Who Invented the Cubicle?
Audiences cheered when the hero of the 1999 movie Office Space unscrewed the walls of his cubicle and watched them come crashing down. Yet 30 years earlier, when the very first cubicle walls went up, employers and workers alike cheered them as the “workplace of the future.”
SEA OF DESKS
“Today’s office is a wasteland. It saps vitality, blocks talent, frustrates accomplishment. It is the daily scene of unfulfilled intentions and failed effort.”
That may read like a critique of the modern corporate office, but it was written by an inventor named Bob Propst in 1960. Propst went to work in post-World War II America, just after the majority of the U.S. workforce had shifted from factory jobs to office jobs—“pencil pushers,” as they were called. Their typical workplaces were giant rooms full of rows of desks laid out in a grid, all facing the same direction. The average pencil pusher’s view: the back of a fellow worker’s head. No one had any privacy, but that didn’t matter too much, because workers were discouraged from talking to each other. They had few places to store work papers and personal items, other than an inbox on top of their desk and maybe a drawer or two below. “Here were large numbers of intelligent people working on complex tasks,” said Propst about an aviation company he’d worked at in the 1950s, “acres of them hunched over their desks, trying to create.”
As a sculptor, designer, and former college art professor, Propst specialized not so much in inventing new things but in revamping entire systems (he’d previously designed new quality controls for manufacturing concrete and a more ergonomic cockpit for supersonic jet pilots). Setting his sights on creating a better workplace, in 1958 Propst signed on as head of research and development at the Michigan-based office furniture company Herman Miller Inc.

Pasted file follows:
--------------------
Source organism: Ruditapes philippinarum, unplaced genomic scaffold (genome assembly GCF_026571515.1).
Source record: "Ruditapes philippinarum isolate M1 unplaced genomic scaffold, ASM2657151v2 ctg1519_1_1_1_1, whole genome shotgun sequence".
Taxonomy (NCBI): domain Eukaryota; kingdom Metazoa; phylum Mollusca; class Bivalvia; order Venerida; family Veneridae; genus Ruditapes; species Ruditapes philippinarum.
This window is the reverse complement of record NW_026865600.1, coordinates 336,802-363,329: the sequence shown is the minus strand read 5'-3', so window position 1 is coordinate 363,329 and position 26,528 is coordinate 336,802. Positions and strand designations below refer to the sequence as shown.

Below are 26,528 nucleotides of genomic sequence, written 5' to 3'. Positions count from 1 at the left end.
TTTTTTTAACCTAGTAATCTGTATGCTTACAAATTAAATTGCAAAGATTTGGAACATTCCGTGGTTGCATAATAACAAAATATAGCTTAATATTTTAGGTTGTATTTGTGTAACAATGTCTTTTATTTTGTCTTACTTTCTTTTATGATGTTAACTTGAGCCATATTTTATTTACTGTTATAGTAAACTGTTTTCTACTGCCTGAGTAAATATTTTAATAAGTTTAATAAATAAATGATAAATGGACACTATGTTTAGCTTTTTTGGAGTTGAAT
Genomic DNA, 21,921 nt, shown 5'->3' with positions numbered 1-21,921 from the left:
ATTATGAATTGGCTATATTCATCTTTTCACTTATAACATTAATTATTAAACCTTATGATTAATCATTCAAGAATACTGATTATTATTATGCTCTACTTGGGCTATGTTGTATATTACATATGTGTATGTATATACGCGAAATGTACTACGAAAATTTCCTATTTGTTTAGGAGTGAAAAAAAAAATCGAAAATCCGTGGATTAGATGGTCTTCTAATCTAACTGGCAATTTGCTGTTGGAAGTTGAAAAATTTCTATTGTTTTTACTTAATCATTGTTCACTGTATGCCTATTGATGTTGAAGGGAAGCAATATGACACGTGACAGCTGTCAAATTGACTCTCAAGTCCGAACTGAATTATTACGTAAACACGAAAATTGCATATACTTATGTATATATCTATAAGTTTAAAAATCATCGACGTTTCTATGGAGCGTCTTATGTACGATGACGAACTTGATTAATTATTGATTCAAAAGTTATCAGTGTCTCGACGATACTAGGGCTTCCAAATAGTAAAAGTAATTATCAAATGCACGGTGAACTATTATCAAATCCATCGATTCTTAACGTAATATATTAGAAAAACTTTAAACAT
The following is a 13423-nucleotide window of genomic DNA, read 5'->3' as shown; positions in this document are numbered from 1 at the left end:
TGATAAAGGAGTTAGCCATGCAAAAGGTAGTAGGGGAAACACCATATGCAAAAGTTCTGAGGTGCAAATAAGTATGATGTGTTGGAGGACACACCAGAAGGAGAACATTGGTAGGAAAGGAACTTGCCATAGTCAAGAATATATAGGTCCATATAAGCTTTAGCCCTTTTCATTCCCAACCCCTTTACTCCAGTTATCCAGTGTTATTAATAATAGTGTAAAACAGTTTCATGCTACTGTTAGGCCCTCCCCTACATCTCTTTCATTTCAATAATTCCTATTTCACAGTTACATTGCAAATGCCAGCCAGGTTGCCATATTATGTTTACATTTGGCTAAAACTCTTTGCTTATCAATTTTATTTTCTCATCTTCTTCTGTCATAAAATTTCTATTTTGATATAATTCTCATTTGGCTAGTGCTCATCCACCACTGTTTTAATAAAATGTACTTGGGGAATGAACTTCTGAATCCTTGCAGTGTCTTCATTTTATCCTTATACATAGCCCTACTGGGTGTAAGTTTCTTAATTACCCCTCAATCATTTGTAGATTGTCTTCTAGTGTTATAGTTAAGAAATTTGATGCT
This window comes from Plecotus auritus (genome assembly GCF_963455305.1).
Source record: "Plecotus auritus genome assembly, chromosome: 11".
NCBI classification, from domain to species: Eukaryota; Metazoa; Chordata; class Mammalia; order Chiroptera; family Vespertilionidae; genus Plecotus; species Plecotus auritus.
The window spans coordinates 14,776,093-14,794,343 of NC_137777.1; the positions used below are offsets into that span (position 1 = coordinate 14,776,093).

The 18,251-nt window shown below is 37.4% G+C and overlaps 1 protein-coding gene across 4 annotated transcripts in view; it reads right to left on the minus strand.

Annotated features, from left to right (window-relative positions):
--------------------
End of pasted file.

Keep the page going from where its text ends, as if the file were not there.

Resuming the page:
How could Propst and his design team give office workers more privacy and autonomy, yet still maintain the open environment that he felt would facilitate interaction and communication? First, Propst had to find out what made workers tick, so he interviewed hundreds of them and their bosses, as well as doctors, psychologists, anthropologists, architects, and mathematicians.
Propst also studied a new kind of workplace gaining popularity in Germany called Bürolandschaft, or “office landscape.” Based on socialist principles that encouraged working together as a group, this system eliminated the grid and—depending on the workers’ duties—turned some desks to face each other, placed others side by side, and put still others in a circle. In addition, the file cabinets and bookshelves, usually set along the office’s perimeter, were pulled away from the walls and put in the middle of the room, creating makeshift privacy dividers. Potted plants were strategically placed throughout the room to complete the “landscape” motif. Propst borrowed elements of Bürolandschaft and improved on it to create what Herman Miller called the “Action Office.”
The first design, released in 1964, was a single, freestanding piece of furniture that included bins and a few shelves on each side. The biggest selling point: Employers could place these units anywhere they saw fit. Sales were slow at first, but Propst and his team kept working on the full version—which would feature the floor units attached to partition walls that could be joined to each other in different configurations. In 1968 Herman Miller released the complete Action Office, touted as “the world’s first open-plan office system of reconfigurable components.”
- The entire workroom floor consisted of both common and private spaces. Workers were urged to move from one to the other several times throughout the day. Potted plants and bright walls spruced up the mood even more.
- Each desk was surrounded by three attachable dividers, or walls, which were high enough to give some privacy but not so high that the worker couldn’t stand up and see the rest of the workroom (a practice that would later be called “prairie dogging”).